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[Herald Interview] Saudi Arabia to benchmark Korea’s transport systems

Top city officials enticed by efficiency, low costs

Oct. 19, 2014 - 20:54 By Korea Herald
A top official of Saudi Arabia’s capital city of Riyadh said that he would like his country to adopt Korea’s smart transportation system, which was unlike anything he has seen before.

“I was impressed by Seoul’s clean, efficient and safe public transportation system which also covers most parts of the city at reasonable fares,” Mohammed Bin Ali Alsheikh, Economic Studies Unit Director of Arriyadh Development Authority, told The Korea Herald Oct. 17.

Nine officials, including Alsheikh, from Arriyadh Development Authority visited Seoul to benchmark Korea’s transport system this month on an invitation from the Korea Trade-Investment Promotion Agency and The Korea Transport Institute. The authority is in charge of the overall development and operation of the city. 
Mohammed Bin Ali Alsheikh (right), economic studies unit director of Arriyadh Development Authority, speaks during the Riyadh Smart City Project Symposium, held at the KOTRA head office in Seoul on Oct. 15. (KOTRA)

Before Korea, the officials visited several cities including Istanbul, London and cities in Germany, America, Canada and France.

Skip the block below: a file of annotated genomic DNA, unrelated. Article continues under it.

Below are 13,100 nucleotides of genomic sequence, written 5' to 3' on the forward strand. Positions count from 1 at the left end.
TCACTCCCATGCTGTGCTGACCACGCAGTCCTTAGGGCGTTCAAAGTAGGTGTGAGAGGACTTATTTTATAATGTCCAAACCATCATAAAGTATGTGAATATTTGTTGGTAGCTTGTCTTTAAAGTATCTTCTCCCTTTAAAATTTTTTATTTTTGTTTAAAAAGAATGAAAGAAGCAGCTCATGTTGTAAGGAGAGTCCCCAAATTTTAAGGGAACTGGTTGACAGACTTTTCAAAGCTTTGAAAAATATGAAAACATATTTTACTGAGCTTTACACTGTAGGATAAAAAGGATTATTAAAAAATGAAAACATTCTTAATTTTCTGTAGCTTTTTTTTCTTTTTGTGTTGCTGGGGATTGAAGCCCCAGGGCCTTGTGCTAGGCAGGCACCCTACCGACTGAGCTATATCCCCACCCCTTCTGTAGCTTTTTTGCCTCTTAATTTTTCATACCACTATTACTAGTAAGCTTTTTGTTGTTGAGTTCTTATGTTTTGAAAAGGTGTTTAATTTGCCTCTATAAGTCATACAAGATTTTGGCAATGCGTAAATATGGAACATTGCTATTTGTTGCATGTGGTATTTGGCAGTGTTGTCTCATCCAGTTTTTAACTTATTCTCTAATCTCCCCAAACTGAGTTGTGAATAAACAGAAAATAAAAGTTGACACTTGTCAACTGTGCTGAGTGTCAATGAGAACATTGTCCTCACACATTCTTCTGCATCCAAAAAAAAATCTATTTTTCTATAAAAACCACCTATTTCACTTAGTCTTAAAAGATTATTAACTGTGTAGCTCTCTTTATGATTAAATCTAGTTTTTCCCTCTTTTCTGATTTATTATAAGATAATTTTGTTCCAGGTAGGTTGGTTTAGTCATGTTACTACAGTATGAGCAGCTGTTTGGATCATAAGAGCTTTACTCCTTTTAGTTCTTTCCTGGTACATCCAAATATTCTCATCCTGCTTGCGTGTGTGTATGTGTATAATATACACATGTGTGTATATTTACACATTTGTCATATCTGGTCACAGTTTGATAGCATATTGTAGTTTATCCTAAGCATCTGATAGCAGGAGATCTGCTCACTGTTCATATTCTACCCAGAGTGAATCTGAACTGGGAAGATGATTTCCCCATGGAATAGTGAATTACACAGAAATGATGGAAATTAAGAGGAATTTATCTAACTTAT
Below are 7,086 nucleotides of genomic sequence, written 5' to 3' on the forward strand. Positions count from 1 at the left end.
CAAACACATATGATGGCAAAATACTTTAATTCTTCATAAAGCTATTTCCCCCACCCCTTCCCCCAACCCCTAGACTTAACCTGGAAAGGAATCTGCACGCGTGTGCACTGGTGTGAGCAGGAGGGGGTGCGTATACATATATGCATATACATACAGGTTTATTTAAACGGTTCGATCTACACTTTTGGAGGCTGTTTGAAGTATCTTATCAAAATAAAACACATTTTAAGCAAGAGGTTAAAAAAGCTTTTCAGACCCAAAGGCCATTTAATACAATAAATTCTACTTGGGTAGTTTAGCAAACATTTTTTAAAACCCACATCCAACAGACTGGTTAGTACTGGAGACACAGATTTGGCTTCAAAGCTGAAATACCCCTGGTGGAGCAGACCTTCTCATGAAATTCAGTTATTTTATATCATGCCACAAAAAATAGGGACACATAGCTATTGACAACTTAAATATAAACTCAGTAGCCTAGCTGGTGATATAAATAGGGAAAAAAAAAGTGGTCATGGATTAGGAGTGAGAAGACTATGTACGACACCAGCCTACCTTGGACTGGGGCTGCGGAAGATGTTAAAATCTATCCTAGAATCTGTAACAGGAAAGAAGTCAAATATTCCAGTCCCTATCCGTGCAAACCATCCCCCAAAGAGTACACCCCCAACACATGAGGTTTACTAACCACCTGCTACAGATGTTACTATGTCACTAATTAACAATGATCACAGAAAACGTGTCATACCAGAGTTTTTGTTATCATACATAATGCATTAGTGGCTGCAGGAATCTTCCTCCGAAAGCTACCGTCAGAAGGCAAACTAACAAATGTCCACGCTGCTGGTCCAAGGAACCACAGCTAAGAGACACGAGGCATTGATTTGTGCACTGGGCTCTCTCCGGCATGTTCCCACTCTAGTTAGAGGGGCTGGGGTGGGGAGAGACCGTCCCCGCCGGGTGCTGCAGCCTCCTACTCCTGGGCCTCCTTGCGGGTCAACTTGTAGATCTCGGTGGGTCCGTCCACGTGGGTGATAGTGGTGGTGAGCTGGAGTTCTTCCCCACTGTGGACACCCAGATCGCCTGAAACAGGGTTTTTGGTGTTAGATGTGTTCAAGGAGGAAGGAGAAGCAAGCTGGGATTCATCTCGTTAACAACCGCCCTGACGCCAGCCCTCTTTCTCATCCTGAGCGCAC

However, Korea’s intelligent transportation system, was “something that I have not seen anywhere else,” said Alsheikh.

Riyadh ― with a population of 5.7 million, expected to grow to 8.3 million by 2030 ― is currently engineering massive projects for revamping its transportation system.

So far, Saudi Arabia had few transport alternatives besides cars, it is now moving proactively to address its steadily growing traffic, he said.

This year, the Saudi capital commenced the construction of a six-line mass-transit metro system, which officials expect would form a transport backbone for the city. The project is estimated to cost up to $23 billion.

The city’s development agency also plans to place orders for the city’s traffic management system and bus transit network for a combined cost of about $20 billion.

“We plan to build a sophisticated public transportation network, like the one we have witnessed in Seoul,” Alsheikh said.

He said the Bus Rapid Transit network, which will use dedicated highway lanes, will revolutionize the way in which the people of Riyadh, and also visitors ― who amount to hundreds of thousands every year ― travel.

During the visit here, the agency delegation also toured LG CNS and SK C&C, two of Korea’s information and technology firms.

“Especially, LG CNS’ smart card was impressive. You can do pretty much everything with one card ― from shopping to paying for the public transportation,” he said.

“What amazed me and what I would like to adopt was the mobile card which you can use as a credit card. You don’t have to carry too many things.”

Saudi Arabia is a country that boasts one of the highest smartphone penetration rates in the world. According to 2013 data, some 72.8 percent of Saudi Arabian people own smartphones whereas 73 percent of Koreans have the smart gadget.

“Here, through the mobile, you can get information about when buses and metro trains arrive and leave and check traffic conditions. I would like to see the same kind of system in my city as well,” he said.

By Park Han-na (